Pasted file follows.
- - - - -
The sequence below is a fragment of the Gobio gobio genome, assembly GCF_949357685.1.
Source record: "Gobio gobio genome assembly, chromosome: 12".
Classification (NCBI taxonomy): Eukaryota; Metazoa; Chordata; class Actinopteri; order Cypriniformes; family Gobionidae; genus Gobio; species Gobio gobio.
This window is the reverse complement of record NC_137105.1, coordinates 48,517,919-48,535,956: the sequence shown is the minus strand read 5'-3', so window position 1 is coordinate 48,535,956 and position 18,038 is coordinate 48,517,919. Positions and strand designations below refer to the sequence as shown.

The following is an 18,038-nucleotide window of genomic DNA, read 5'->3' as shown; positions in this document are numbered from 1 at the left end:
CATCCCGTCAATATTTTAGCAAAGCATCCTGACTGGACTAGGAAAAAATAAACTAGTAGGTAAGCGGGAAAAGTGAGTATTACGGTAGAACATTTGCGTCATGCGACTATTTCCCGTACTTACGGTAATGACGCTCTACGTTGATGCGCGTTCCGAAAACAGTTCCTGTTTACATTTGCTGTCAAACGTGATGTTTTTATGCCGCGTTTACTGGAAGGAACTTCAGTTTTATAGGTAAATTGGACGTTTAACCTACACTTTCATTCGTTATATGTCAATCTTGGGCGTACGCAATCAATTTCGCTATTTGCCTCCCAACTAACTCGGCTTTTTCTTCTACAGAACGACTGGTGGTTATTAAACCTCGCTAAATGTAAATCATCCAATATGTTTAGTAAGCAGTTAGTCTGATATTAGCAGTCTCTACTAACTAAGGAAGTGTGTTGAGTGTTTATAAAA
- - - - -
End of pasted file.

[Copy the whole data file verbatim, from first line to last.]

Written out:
The sequence below is a fragment of the Gobio gobio genome, assembly GCF_949357685.1.
Source record: "Gobio gobio genome assembly, chromosome: 12".
Classification (NCBI taxonomy): Eukaryota; Metazoa; Chordata; class Actinopteri; order Cypriniformes; family Gobionidae; genus Gobio; species Gobio gobio.
This window is the reverse complement of record NC_137105.1, coordinates 48,517,919-48,535,956: the sequence shown is the minus strand read 5'-3', so window position 1 is coordinate 48,535,956 and position 18,038 is coordinate 48,517,919. Positions and strand designations below refer to the sequence as shown.

The following is an 18,038-nucleotide window of genomic DNA, read 5'->3' as shown; positions in this document are numbered from 1 at the left end:
CATCCCGTCAATATTTTAGCAAAGCATCCTGACTGGACTAGGAAAAAATAAACTAGTAGGTAAGCGGGAAAAGTGAGTATTACGGTAGAACATTTGCGTCATGCGACTATTTCCCGTACTTACGGTAATGACGCTCTACGTTGATGCGCGTTCCGAAAACAGTTCCTGTTTACATTTGCTGTCAAACGTGATGTTTTTATGCCGCGTTTACTGGAAGGAACTTCAGTTTTATAGGTAAATTGGACGTTTAACCTACACTTTCATTCGTTATATGTCAATCTTGGGCGTACGCAATCAATTTCGCTATTTGCCTCCCAACTAACTCGGCTTTTTCTTCTACAGAACGACTGGTGGTTATTAAACCTCGCTAAATGTAAATCATCCAATATGTTTAGTAAGCAGTTAGTCTGATATTAGCAGTCTCTACTAACTAAGGAAGTGTGTTGAGTGTTTATAAAA